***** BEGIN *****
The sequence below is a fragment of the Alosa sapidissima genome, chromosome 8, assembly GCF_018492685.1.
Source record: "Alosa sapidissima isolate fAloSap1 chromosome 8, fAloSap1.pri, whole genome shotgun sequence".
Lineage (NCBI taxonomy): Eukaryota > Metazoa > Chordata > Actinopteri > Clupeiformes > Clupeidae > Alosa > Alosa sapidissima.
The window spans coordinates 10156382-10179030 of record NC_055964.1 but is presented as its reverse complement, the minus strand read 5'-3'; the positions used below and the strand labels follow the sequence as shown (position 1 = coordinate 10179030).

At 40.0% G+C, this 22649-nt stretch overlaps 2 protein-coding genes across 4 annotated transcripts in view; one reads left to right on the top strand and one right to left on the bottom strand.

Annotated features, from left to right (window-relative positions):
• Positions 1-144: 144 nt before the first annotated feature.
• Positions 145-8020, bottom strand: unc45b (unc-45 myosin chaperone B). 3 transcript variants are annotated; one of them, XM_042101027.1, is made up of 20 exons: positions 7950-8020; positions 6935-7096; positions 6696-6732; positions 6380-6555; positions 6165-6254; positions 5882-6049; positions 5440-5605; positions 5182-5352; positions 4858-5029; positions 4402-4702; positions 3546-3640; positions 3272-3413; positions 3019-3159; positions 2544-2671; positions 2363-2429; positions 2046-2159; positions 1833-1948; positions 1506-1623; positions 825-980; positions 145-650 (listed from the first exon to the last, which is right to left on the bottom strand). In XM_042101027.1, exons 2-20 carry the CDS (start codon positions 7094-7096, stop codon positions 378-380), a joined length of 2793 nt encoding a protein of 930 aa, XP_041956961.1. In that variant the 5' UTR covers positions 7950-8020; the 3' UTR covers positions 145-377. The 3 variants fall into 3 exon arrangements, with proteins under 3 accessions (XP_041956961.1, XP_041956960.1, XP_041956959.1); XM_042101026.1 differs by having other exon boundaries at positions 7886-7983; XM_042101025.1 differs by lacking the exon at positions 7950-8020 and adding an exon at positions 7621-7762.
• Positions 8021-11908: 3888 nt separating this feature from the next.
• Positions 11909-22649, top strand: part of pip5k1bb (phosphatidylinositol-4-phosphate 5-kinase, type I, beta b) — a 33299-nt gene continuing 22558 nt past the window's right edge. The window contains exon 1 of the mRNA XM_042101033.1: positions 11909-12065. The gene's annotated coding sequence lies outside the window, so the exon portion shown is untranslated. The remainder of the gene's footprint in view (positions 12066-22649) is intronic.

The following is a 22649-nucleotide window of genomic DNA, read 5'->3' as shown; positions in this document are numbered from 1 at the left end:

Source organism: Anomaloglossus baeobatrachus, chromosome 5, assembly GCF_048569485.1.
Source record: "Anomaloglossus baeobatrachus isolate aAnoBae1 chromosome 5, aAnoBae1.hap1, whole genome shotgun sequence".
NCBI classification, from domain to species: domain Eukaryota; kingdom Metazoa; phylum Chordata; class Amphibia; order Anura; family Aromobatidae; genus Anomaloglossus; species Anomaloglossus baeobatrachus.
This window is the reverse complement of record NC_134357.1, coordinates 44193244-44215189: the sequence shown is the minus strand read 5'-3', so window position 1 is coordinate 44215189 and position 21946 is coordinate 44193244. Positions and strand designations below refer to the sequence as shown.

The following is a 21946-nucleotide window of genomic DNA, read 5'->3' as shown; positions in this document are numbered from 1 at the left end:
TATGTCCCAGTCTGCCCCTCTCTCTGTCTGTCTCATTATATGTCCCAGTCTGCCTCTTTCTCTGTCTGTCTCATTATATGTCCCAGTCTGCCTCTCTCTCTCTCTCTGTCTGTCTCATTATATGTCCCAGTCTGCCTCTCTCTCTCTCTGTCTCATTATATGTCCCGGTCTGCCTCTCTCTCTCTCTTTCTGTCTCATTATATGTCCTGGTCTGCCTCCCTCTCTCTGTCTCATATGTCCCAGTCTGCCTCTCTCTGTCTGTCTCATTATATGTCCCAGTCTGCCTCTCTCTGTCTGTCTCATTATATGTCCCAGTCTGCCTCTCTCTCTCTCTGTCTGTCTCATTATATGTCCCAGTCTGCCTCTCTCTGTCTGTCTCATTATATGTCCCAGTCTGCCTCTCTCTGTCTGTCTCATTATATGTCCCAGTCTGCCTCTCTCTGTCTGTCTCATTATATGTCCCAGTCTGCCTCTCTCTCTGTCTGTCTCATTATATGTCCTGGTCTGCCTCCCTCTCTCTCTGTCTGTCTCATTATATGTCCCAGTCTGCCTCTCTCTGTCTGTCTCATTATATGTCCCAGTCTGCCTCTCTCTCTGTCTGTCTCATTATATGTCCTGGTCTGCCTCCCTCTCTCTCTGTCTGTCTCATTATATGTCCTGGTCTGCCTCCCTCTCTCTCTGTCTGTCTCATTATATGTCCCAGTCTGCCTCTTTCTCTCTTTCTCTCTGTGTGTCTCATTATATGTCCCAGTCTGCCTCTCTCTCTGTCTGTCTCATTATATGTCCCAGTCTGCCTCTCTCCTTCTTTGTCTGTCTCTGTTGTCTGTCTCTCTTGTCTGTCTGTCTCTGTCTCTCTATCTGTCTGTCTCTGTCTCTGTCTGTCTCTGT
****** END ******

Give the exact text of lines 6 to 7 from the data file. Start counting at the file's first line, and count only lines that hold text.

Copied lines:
Annotated features, from left to right (window-relative positions):
• Positions 1-144: 144 nt before the first annotated feature.